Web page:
RIDLEY RIDDLES

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Here’s the most thrilling news! Olive Ridley turtles have been spotted on Versova beach in Mumbai for the first time in 20 years! 

What are these wonderful creatures? The Olive Ridley are sea turtles. Sea turtles belong to a family of ancient reptiles and date back to over 200 million years.  They are the smallest of the seven sea turtles in the world and are found in the waters of the Pacific, Southern Atlantic and Indian oceans.

Photo Credit: seaworld.org

Nesting:  Primary nesting spots for Olive Ridleys are Costa Rica, Mexico and India.  In India, they are mostly spotted on the eastern coast on the beaches of Odisha and Chennai where there are huge nesting grounds. When nesting is over, they typically migrate to the waters around Sri Lanka.

How do they choose a beach to go to? Turtles mate at sea. When the mum turtle is ready to lay her eggs, she returns to the very same beach where she herself hatched at as a baby – that’s 10 years later!

What happens in the nesting? Usually it’s a mass nesting where hundreds of mum turtles crawl up the beach at night. This is called arribada, which in Spanish meaning “the arrival”.  Once the female lays her eggs she returns to the sea.

The babies hatch after about 45-60 days. They are attracted to the slight glow of the sea, which guides them to the water.  They are independent from the time they hatch, and navigate many dangers to stay safe.  Only one in about 1000 hatchlings survive to adulthood. That’s tough!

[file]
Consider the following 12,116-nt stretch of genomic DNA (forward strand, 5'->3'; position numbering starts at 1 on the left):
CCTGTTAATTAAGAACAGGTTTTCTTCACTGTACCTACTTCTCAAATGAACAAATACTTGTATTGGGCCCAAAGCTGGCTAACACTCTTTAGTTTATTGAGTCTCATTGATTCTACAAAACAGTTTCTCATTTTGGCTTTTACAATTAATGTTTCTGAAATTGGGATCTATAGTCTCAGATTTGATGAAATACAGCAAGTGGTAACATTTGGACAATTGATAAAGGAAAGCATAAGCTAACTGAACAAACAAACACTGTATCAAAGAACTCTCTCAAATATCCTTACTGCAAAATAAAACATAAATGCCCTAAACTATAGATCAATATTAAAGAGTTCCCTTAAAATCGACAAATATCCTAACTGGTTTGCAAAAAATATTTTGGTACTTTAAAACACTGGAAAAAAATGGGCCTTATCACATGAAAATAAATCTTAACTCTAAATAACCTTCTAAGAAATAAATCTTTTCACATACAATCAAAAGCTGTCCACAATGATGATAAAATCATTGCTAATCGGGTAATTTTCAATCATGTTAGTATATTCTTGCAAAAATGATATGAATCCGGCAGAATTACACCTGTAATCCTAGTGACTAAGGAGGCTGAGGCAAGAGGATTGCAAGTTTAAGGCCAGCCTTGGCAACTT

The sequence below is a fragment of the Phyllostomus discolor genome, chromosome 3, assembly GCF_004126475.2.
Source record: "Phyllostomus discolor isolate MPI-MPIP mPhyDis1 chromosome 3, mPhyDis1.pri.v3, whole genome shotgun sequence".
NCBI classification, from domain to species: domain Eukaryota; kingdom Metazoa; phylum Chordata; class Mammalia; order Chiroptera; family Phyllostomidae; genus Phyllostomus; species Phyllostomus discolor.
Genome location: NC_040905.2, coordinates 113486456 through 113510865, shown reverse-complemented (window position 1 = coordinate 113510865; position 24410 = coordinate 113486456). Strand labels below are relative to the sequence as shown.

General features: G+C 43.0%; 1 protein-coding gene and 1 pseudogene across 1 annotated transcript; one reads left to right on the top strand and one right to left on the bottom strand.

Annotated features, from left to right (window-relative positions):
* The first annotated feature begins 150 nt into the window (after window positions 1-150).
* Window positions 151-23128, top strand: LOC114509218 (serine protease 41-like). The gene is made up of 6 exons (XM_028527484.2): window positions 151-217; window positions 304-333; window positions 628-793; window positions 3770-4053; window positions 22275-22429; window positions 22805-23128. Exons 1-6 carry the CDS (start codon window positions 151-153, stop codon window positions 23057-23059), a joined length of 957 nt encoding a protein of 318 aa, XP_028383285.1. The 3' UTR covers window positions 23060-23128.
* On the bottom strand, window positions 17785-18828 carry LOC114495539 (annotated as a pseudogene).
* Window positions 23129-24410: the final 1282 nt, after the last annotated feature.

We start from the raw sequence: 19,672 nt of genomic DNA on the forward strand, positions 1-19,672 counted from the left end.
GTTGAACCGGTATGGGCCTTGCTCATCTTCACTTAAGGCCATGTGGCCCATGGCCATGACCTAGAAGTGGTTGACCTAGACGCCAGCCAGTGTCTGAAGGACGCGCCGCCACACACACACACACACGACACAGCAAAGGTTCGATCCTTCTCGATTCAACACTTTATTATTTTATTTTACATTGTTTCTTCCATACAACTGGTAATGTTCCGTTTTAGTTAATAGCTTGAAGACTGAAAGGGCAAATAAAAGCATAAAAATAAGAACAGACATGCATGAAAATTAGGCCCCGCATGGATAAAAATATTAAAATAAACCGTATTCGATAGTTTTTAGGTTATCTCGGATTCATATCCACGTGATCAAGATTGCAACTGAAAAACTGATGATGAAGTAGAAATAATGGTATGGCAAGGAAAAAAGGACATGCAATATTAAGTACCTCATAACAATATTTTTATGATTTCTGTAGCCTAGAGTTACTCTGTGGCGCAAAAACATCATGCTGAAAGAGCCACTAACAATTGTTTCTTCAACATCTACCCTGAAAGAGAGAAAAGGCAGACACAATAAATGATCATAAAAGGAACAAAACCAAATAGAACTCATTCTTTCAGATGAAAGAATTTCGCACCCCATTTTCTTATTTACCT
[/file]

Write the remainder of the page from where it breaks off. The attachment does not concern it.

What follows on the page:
Dangers and threats:  Sea turtles face the great danger of predators, fishing, poaching, and pollution. Although Olive Ridleys can hold their breath underwater for about an hour, they cannot breathe underwater. So once they are caught in a net they are bound to die.

Olive Ridley turtles have not been seen at Versova beach for 20 years. After this long period of time, some 80 hatchlings were suddenly seen this week, waddling their way to the sea!

How did that happen? In the past few years, hard working volunteers have cleaned out 13 million kg of plastic and other garbage from a massive cleanup operation on Versova beach. Their efforts are being paid off by this fantastic return of these fascinating creatures.

Frightening Fact:  Sea turtles are truly unique – rather than the sex of hatchlings being determined by the chromosomes, the sex of the animal is determined by the temperatures of the sand the eggs are incubated in.

  • Optimum temperature: both male and female turtles are produced
  • Cool sand: more males
  • Warm sand: more females

With global warming, there is a concern that there will be more females born and without enough males, it will be difficult for sea turtles to breed.


Written by: Purnima Thacker, a keen art admirer, nature enthusiast, intellectual property lawyer and mum to a curious 8 year old.

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